- Cost calculationIn this step, the expected costs should be determined and the planned amortisation period calculated. In the course of a cloud exit, cost comparisons with other cloud providers can be made here or options for exiting the cloud can be evaluated financially.
- Safety aspectsEvery company is subject to specific governance and compliance guidelines, which must be in line with the cloud strategy.
- Choice of cloud model and service model: The choice of the respective cloud model or service model should be clarified as part of the technical implementation. Depending on the specific requirements of the company, there are various options among the common cloud models of the Public cloud, the private cloud or the Hybrid Cloud specific advantages and disadvantages. While public clouds impress with their simple scalability, private clouds may be more suitable in terms of data protection regulations. Hybrid clouds are a hybrid of both cloud models. In addition to the choice of model, the choice of service procurement is also an important decision. For example Infrastructure-as-a-Service (IaaS) the entire IT infrastructure is provided by the cloud provider, while in the case of Platform-as-a-Service (PaaS) the provider offers a development environment for the company. With Software as a Service (SaaS) applications and services are offered via the Internet for which no local installation is required.
- Detailed planning and implementationOnce all the technical framework conditions have been clarified, the next step is to concretise when/how/which steps should be taken to pursue the cloud strategy as part of the detailed planning. In addition to scheduling, this includes the selection of internal or external partners for implementation and the choice of approach for a migration or exit strategy. If the current infrastructure is simply relocated in a "lift and shift" approach, refactoring involves a complete reorganisation of the infrastructure. The migration of applications and data to the cloud should take place gradually in order to minimise operational interruptions. Implementing security measures and ensuring compliance are critical aspects of this. Training for IT staff and all employees involved and continuous monitoring of performance is crucial to ensure a smooth integration.
- Regular overplanningIn the course of a long-term and systematic alignment of the cloud strategy, it is essential to validate the cloud strategy pursued to date to ensure that it is up to date and makes sense. This applies to both a cloud-first strategy and a cloud exit strategy. Changing framework conditions can result in favourable adjustment potential in the cloud strategy.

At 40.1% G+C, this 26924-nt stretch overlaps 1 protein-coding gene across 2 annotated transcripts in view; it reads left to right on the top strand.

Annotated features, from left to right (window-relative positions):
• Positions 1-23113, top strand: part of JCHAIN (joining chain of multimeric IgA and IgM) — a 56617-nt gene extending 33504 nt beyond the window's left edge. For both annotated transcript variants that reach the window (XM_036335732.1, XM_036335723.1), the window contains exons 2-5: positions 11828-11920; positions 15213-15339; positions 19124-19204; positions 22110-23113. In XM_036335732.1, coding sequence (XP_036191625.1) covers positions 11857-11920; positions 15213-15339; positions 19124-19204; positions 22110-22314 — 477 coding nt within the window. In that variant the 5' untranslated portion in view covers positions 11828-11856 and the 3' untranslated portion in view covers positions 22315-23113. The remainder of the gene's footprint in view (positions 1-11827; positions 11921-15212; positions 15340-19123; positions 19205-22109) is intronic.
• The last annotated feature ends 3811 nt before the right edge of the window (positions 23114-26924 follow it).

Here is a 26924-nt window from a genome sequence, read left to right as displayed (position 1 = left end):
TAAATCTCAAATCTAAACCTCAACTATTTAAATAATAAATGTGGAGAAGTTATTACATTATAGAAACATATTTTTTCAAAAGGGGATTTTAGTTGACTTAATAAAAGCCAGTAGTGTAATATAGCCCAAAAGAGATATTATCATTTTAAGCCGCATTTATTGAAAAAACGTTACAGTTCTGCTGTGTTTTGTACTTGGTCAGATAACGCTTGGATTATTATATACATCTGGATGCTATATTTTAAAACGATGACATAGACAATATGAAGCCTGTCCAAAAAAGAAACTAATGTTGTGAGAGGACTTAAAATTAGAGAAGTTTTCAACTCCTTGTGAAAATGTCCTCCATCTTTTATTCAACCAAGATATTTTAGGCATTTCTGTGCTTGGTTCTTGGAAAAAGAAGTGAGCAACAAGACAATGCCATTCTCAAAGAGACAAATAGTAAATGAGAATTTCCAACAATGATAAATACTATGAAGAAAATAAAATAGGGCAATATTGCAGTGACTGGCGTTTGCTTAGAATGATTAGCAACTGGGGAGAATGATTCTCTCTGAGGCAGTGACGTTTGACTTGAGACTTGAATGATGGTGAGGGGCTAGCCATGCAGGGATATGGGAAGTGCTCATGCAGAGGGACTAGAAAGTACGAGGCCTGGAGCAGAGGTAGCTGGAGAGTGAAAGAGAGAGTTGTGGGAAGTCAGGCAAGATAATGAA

In our article on cloud service models, we inform you about the differences between the three different services - Infrastructure-as-a-Service (IaaS), Platform-as-a-Service (PaaS) and Software-as-a-Service (SaaS) - and the benefits for your company.
Why should companies take a strategic approach?
The decision to implement a comprehensive and long-term cloud strategy is of great importance for companies, as this strategic approach numerous advantages, but also challenges can offer:
- Efficiency increaseCareful selection of cloud services and optimised configuration of the infrastructure can reduce costs and increase performance at the same time.
- Data availability and security: The selection of suitable Security measures and the implementation of best practices ensure the protection of sensitive information. In addition, a smart strategy enables the implementation of redundancy mechanisms to minimise downtime and ensure the continuous availability of data. Nevertheless, potential security concerns about data sovereignty and compliance issues should also be clarified as part of this.
- Process optimisation and digitalisationThe strategic use of cloud technologies offers the opportunity for comprehensive process optimisation. The cloud enables the integration of applications and services, which leads to more efficient processes. Companies can reorganise and adapt their business processes to meet changing market requirements.
- Agility and scalabilityA well thought-out cloud strategy enables companies to easily scale their infrastructure. This is crucial for organisations facing the challenges of a rapidly changing business environment. The cloud offers the flexibility to expand or reduce resources as needed without making long-term commitments.